- Stormy: higher update of offsets, high and quickly changing noise of the surface
- Dull sky: small timespan for the creation of consecutive clouds, gloomy illumination (dark ambient component), high values for scaling individual clouds
Advantages of the approach
+ Efficient but yet simple illumination techniques
+ Easy to simulate different weather conditions by adapting (uniform) values such as the wind direction, the light intensity, the timespan between instantiating two clouds, etc
+ Easy to combine multiple primitives into a more complex cloud by stacking spheres together
+ Dynamic model that allows for animated surfaces by changing the noise-based displacement over time
+ A single cloud can be reused (instanced drawing)
Disadvantages of the approach
- Performance might be lower than for static texture-oriented drawing approaches
- Only applicable for few cloud types (e.g. only for cumulus or cirrocumulus clouds)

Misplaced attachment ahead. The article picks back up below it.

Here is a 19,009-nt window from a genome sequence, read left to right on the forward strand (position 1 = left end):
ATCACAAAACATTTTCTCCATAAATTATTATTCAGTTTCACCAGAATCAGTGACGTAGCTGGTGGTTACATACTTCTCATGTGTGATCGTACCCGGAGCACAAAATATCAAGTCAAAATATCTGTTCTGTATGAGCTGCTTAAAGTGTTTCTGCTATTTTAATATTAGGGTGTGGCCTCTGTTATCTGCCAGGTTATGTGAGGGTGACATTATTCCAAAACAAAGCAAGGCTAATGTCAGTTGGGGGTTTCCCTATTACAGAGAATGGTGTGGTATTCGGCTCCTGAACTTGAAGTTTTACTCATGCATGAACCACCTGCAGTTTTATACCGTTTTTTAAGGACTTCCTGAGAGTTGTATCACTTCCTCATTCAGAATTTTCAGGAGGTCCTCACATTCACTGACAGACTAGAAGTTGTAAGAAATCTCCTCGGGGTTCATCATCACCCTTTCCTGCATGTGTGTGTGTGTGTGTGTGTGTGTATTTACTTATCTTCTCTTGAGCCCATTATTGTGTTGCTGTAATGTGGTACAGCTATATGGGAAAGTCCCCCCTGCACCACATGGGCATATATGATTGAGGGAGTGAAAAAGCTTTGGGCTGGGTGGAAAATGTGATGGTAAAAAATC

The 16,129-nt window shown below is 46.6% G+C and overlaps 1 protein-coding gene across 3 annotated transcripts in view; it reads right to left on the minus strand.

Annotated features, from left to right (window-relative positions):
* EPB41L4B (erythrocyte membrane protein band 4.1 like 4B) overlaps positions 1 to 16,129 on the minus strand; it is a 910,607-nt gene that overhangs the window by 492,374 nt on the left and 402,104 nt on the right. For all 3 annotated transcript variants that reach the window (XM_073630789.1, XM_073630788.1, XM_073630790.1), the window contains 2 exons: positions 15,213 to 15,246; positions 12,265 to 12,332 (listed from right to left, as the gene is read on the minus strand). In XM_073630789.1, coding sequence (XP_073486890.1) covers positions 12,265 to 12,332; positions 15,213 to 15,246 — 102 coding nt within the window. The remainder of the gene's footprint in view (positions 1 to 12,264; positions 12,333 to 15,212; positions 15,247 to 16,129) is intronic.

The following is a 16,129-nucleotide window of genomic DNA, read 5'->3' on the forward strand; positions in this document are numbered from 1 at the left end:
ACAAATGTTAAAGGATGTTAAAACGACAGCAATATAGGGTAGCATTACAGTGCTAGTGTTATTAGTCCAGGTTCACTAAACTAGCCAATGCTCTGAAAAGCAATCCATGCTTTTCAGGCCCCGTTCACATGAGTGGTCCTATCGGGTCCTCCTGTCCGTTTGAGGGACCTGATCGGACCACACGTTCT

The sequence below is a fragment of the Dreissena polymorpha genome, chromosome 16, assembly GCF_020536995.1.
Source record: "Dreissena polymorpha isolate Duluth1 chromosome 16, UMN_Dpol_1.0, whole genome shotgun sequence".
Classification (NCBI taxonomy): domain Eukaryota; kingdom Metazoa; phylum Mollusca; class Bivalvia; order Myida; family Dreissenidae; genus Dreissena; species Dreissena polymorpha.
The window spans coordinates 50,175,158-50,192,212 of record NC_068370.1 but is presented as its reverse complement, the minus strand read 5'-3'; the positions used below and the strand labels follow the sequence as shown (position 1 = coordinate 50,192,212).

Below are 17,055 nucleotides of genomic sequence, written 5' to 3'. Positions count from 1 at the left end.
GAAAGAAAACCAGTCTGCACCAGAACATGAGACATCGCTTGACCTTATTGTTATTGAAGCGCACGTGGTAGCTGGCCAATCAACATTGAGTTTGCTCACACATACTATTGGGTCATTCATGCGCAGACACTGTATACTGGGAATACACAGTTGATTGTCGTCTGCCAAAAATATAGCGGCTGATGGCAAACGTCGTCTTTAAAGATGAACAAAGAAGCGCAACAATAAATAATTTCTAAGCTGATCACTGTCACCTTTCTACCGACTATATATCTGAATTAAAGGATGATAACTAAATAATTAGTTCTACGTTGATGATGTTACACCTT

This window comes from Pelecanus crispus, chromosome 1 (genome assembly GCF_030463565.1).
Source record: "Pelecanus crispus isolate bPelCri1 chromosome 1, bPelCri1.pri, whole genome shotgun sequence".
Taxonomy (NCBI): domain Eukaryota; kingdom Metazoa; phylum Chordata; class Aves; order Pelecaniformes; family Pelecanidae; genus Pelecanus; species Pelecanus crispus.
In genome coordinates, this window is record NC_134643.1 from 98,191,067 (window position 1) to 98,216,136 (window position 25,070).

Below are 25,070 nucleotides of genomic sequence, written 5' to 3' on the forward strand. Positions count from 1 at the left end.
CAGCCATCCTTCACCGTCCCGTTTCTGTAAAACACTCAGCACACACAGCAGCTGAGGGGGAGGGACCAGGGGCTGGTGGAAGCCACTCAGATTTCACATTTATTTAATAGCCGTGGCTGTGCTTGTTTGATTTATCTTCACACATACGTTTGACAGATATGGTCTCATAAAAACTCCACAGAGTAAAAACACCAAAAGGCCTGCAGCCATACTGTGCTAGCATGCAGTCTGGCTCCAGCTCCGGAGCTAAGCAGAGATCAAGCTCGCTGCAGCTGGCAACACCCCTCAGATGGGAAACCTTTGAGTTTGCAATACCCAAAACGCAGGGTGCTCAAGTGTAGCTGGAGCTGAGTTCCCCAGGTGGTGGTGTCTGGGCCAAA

The overall aim of the project was to procedurally generate a cloud from a small set of input parameters. The final implementation is able to render a scene with clouds and a sky that highly resemble natural appearances taking only the current time of the day, the wind direction, the wind intensity and the timespan between creating two consecutive clouds as input. Although, it does not achieve the overall performance of a static approach where textures are created and blended, it achieves noticeable results in the tests. Furthermore, the model is fully dynamic and is able to animate the surface of clouds in real-time. The final version of the procedural cloud generator can be downloaded from GitHub.
Since the project specification requires a full scene with clouds placed in the sky the next step is to procedurally generate the sky. To achieve this, different approaches can be chosen. As spheres were previously successfully generated, I preferred a skydome over other concepts – i.e. a cube with a texture mapped on each face or a planar texture relative to the observer’s point of view. The basic idea of a skydome is to pull a hemisphere over the scene. This can easily be achieved by removing half of a sphere (for a more detailed description on the spheres see the first post on generating a single cloud).